Taliban: Kabul attack revenge for U.S. atrocities

Kabul, Afghanistan, NATO, soldier
A NATO soldier runs to the scene of an attack in Kabul, Afghanistan, Sunday, April 15, 2012.
AP Photo/Ahmad Jamshid

(CBS News) A Taliban spokesman said the brazen 18-hour attack in the Afghan capital that targeted one of the most secure areas of the city - one that houses several foreign embassies, a NATO base and the Afghan parliament - had been planned for months and was in part revenge for U.S. troops' Quran-burning, urination on dead Taliban militants and the alleged killing of 17 Afghan civilians by a lone U.S. Army sergeant, CBS News correspondent Allen Pizzey reports.

The coordinated attacks in Kabul and in three provincial capitals left 36 insurgents dead, along with eight Afghan security forces. Forty security personnel were wounded.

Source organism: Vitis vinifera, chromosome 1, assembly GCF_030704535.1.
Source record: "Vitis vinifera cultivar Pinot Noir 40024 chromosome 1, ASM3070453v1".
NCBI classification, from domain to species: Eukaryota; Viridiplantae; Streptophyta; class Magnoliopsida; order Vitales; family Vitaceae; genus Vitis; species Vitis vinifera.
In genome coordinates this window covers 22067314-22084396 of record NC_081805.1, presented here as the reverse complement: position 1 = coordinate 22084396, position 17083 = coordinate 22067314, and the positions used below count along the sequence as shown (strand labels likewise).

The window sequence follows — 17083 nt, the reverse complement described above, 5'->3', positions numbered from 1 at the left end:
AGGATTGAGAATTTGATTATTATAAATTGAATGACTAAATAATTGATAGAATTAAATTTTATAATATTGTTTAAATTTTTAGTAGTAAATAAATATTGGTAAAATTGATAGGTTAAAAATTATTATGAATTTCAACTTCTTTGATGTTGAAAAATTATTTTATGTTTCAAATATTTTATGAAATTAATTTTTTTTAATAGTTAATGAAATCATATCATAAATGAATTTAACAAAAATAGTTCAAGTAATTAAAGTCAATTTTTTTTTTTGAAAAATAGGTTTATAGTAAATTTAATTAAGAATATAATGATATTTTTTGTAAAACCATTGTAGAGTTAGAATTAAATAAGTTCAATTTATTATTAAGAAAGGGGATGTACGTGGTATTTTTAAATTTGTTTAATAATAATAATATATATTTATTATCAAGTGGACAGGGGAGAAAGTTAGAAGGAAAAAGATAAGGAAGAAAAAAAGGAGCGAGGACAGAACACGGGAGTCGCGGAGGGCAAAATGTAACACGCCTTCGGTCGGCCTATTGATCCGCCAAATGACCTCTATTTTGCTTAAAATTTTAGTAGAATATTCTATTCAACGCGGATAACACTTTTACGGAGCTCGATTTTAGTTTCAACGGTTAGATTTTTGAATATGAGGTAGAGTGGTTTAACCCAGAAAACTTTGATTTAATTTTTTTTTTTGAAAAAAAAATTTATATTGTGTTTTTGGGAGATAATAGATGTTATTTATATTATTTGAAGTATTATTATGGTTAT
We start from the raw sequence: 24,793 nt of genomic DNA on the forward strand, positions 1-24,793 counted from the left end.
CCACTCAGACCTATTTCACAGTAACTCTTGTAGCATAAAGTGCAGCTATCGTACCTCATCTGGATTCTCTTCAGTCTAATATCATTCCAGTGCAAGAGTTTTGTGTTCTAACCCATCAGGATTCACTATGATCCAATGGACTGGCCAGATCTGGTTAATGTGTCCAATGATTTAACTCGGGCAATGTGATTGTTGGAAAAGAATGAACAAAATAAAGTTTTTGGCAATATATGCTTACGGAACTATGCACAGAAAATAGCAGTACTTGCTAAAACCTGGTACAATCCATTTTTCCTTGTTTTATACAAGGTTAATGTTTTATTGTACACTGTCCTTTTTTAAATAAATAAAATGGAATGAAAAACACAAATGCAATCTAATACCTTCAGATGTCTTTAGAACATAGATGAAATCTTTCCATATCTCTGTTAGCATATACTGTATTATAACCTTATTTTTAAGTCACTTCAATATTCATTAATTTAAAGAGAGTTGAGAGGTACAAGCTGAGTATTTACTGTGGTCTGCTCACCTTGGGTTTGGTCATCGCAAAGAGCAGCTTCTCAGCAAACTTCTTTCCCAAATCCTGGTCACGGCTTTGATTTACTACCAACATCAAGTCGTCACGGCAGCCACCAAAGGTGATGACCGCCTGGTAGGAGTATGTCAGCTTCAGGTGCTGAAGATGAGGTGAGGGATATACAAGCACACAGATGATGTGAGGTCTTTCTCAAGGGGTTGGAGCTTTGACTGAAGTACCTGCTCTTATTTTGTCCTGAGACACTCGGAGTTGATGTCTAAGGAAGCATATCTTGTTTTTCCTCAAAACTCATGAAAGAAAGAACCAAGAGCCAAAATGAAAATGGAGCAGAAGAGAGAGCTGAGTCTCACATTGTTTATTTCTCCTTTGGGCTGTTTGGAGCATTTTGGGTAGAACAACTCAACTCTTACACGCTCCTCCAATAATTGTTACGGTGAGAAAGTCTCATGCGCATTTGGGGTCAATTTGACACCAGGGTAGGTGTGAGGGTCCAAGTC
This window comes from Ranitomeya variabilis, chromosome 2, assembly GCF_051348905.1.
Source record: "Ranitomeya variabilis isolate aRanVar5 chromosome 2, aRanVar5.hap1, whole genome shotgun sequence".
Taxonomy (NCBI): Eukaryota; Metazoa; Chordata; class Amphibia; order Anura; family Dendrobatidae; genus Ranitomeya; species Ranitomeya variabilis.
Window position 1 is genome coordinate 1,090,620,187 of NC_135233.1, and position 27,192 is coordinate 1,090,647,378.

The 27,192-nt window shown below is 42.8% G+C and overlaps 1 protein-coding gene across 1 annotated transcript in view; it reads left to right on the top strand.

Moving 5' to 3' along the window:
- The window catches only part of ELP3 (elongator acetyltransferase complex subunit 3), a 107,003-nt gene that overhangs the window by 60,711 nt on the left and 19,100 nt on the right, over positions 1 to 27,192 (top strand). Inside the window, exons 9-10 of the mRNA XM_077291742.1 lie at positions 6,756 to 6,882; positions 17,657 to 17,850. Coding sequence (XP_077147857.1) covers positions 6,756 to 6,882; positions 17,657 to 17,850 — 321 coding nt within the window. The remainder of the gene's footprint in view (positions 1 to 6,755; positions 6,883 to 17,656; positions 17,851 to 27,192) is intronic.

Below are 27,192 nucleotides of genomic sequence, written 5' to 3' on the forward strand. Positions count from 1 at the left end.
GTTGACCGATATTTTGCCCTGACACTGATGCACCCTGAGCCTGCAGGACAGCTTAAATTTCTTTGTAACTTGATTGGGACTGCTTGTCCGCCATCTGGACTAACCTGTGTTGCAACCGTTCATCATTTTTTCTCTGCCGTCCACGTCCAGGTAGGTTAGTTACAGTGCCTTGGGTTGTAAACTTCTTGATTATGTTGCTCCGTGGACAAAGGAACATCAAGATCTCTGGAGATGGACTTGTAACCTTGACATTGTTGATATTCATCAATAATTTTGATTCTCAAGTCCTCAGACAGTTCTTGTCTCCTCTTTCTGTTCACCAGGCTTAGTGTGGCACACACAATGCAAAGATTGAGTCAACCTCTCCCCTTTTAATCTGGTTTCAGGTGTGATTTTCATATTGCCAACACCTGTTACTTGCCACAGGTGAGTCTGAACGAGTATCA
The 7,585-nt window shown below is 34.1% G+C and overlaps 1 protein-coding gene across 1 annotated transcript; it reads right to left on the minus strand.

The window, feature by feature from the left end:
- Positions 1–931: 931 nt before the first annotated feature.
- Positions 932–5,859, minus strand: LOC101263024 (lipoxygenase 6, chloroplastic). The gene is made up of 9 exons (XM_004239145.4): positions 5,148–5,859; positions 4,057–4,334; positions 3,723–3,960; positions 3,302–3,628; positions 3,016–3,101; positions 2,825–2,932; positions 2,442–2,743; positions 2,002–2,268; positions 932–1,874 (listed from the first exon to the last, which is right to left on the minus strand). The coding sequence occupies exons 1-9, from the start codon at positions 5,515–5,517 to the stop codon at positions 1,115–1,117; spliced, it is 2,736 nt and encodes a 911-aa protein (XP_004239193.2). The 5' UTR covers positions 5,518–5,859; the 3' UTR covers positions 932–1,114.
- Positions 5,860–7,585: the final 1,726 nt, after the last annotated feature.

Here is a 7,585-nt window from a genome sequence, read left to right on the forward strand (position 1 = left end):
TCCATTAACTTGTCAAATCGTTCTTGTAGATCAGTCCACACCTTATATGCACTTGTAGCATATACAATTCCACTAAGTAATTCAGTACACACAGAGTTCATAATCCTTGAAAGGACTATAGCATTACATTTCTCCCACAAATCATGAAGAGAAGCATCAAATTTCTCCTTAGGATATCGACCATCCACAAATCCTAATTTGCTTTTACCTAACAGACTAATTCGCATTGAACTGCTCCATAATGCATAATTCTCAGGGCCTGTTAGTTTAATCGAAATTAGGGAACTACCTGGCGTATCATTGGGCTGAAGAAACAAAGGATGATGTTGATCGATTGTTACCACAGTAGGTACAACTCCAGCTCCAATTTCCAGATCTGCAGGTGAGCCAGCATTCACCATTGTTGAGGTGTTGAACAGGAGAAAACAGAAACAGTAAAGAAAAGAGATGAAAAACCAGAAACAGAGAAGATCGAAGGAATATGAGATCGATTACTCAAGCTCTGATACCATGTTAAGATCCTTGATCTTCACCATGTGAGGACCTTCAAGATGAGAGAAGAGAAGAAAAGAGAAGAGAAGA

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One captured insurgent reportedly confessed that the attack was orchestrated by the Haqqani network, a Taliban subgroup that operates from neighboring Pakistan that also has ties to al Qaeda.

"Attacks like this demonstrate why we need to be here," U.S. ambassador Ryan Crocker said Sunday. "To get out before the Afghans have a full grip on security, which is a couple of years out, would be to invite the Taliban, the Haqqanis and al Qaeda back in and set the stage for another 9/11 and that, I think, is an unacceptable risk for any American."

Watch Allen Pizzey's full report in the video player above.